Saturday, October 8, 2011

What I Saw: Drive

What I Saw: Drive

It’s been two weeks since I saw Drive, and the movie is still rolling around in my head. That’s a good thing for a piece of art, when I have to step back from the pedestrian observations on whether I “liked” it or not, and am forced (or at least, willingly invited) to think through the cinematic style and character development.

A word of warning: Drive has several unflinchingly violent scenes of the type that I usually consider unnecessarily graphic, except that this time they are actually necessary for the story and the character development.

The film opens with perhaps the best car chase in film history. Instead of revving the engines and performing impossible stunts that fly off the end of a cliff, Ryan Gosling’s get away involves using the break pedal, and hiding in the plain view of a crowd. It’s smart. And in reality, it’s probably a better way to avoid the cops. Director Nicolas Winding Refn then invites us to accompany Carey Mulligan as she falls in love with Gosling, using prolonged shots, silence and smiles instead of the typical slick talk of exaggerated romance.

For me, it is this first half of the film which makes the violence of the second act necessary as a critique of genre, character and societal infatuation. As we fall in love with Gosling’s character, we reenact our society’s love for crime-ridden dramas and gas-guzzling vehicles. But unlike other films which pretend that these are harmless, Drive shows us the violent underside of this infatuation. Do we really believe that all of the criminals and get-away artists we revere in the movies are wholesome and peaceful? Can we not see the connection between our love of cars and our wars for oil? If we insist on falling for men who are mysterious and secretive, can we really be surprised when they are actually hiding something?

I’ve read some other reviews that talk about the film being “style over substance.” They are wrong. And the much-hyped elevator scene proves it. Other critics may pretend that there is a dichotomy in this scene between tenderness and violence, but I believe that Refn is sending us a singular message: We are a culture which is swept off its feet by violence, not in spite of it. It underlies all that came before.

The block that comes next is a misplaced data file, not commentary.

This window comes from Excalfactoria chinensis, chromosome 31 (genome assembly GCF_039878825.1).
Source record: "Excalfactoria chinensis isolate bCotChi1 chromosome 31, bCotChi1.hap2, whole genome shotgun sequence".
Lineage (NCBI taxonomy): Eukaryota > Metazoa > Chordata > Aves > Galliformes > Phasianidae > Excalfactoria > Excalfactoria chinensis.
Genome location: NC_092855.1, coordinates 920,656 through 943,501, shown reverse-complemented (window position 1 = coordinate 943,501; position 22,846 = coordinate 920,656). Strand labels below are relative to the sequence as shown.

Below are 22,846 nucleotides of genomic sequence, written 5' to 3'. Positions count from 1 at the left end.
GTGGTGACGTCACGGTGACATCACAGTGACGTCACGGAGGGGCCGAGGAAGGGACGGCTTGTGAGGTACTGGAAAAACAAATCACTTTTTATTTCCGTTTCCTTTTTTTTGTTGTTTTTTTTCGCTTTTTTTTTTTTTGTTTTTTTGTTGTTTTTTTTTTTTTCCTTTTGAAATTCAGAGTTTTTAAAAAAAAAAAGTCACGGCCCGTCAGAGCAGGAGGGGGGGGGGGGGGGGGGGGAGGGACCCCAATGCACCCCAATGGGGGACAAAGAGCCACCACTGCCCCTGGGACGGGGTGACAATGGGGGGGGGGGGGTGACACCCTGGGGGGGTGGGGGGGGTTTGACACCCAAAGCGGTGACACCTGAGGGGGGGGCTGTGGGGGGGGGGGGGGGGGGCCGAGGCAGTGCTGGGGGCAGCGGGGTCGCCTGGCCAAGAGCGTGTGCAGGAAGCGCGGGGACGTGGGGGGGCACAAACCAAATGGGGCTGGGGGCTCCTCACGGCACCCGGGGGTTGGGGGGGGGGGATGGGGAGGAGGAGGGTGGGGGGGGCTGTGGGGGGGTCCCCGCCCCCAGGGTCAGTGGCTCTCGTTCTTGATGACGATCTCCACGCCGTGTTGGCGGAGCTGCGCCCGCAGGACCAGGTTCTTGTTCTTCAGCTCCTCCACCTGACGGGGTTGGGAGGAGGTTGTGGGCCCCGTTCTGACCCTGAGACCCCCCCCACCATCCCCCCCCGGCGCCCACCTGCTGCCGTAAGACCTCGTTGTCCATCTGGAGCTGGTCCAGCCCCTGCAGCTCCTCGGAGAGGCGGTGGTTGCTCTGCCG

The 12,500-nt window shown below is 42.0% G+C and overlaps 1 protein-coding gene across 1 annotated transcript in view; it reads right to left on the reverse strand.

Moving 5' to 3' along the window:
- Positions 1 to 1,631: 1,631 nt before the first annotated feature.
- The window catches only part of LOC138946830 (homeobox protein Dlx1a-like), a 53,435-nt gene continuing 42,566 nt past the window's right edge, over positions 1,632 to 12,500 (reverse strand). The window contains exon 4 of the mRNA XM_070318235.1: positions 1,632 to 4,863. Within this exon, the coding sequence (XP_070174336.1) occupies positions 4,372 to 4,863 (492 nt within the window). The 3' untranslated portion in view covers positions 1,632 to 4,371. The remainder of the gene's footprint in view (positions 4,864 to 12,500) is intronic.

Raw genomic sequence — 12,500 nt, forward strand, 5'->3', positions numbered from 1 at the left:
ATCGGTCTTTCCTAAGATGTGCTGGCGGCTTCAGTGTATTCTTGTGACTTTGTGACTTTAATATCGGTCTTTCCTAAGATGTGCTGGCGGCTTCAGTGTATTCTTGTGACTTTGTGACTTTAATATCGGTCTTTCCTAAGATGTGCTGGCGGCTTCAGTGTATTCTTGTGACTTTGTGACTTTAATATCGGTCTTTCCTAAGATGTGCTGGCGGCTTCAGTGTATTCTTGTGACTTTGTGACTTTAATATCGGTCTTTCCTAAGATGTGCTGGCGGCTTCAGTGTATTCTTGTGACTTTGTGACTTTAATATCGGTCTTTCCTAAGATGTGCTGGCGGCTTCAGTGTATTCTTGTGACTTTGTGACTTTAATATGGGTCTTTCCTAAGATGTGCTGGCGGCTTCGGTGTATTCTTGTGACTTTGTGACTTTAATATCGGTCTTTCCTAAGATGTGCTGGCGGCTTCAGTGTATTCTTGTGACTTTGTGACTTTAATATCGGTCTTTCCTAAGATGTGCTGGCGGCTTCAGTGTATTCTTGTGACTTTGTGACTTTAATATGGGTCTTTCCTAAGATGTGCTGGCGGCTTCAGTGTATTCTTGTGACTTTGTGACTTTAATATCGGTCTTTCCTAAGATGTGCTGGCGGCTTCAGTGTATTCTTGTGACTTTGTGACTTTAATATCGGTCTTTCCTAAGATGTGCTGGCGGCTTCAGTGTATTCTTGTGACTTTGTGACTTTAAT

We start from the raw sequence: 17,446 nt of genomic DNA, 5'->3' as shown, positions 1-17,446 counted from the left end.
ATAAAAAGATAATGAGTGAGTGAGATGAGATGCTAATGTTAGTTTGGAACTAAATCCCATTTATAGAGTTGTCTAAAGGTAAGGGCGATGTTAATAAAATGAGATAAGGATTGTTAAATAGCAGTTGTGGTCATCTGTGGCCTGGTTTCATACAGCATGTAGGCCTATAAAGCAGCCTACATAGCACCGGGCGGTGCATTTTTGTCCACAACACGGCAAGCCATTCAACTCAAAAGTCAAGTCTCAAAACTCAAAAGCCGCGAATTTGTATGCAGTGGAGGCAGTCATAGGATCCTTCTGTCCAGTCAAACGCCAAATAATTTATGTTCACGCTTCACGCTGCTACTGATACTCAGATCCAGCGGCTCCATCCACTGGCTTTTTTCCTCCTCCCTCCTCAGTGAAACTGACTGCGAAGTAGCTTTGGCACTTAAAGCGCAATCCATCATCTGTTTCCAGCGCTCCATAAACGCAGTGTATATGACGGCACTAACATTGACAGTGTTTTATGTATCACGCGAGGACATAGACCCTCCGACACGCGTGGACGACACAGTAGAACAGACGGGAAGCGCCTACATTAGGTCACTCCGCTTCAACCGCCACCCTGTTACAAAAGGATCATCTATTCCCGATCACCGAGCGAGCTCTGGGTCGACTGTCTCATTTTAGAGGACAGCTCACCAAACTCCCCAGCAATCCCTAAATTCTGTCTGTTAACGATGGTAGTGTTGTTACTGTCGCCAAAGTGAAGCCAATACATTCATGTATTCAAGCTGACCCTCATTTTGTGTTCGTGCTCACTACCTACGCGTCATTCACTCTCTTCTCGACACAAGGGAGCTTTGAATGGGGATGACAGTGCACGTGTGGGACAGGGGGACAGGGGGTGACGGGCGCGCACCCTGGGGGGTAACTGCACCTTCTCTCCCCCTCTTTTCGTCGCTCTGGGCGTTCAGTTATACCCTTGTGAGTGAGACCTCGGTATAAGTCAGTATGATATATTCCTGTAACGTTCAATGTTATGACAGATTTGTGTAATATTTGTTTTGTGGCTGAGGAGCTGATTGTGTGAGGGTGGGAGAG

Oscar Chances:

Lead Actor: Ryan Gosling (currently ranked 10)
Supporting Actor: Albert Brooks (currently ranked 17, but likely to be in the top 5 in my next predictions. I wasn’t terribly impressed by him, but I think that Hollywood will reward him for playing against type.)
Cinematography: Newton Thomas Sigel (currently ranked 13)
Adapted Screenplay: Hossein Amini (currently ranked 14)
Best Picture (currently ranked 24)
Film Editing: Matthew Newman (currently ranked 32, likely to rise in my next predictions)
Supporting Actress: Carey Mulligan (currently ranked 32)
Best Director: Nicolas Winding Refn (currently ranked 39, but likely to rise in my next predictions)
Visual Effects (currently ranked 19, likely to fall in my next predictions)
Sound Editing (currently ranked 29)
Sound Mixing (currently ranked 29)
Score: Cliff Martinez (currently unranked, but may appear in next predictions)
Art Direction: Beth Mickle and Lisa K. Sessions (currently unranked)
Costume Design: Eric Benach (currently unranked)
Makeup: Gerald Quist and Medusah (currently unranked)

My Lamb Score: 4 out of 5 Lambs
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Read more of my reviews HERE.


  1. Just saw the movie last night. It had a refreshing mix between 'A History of Violence', 'No Country for Old Men', and even a little bit of 'Taxi Driver'.

    Great Review!

  2. Thanks Austin! I hadn't thought of these, but now that you mention them, I can indeed see the connections between these four films.

  3. Great review and I agree that the elevator scene is one of the best scenes of the year.

    I think the film's only chance at a nomination is Albert Brooks. That category is very weak so it is certainly possible. I really hope, however, that it gets nominated for Best Sound Mixing, the sound was just so well done.

  4. I agree on the Sound Mixing, and would love to see Refn, Gosling and Film Editing sneak in too. But I think Brooks is the best bet.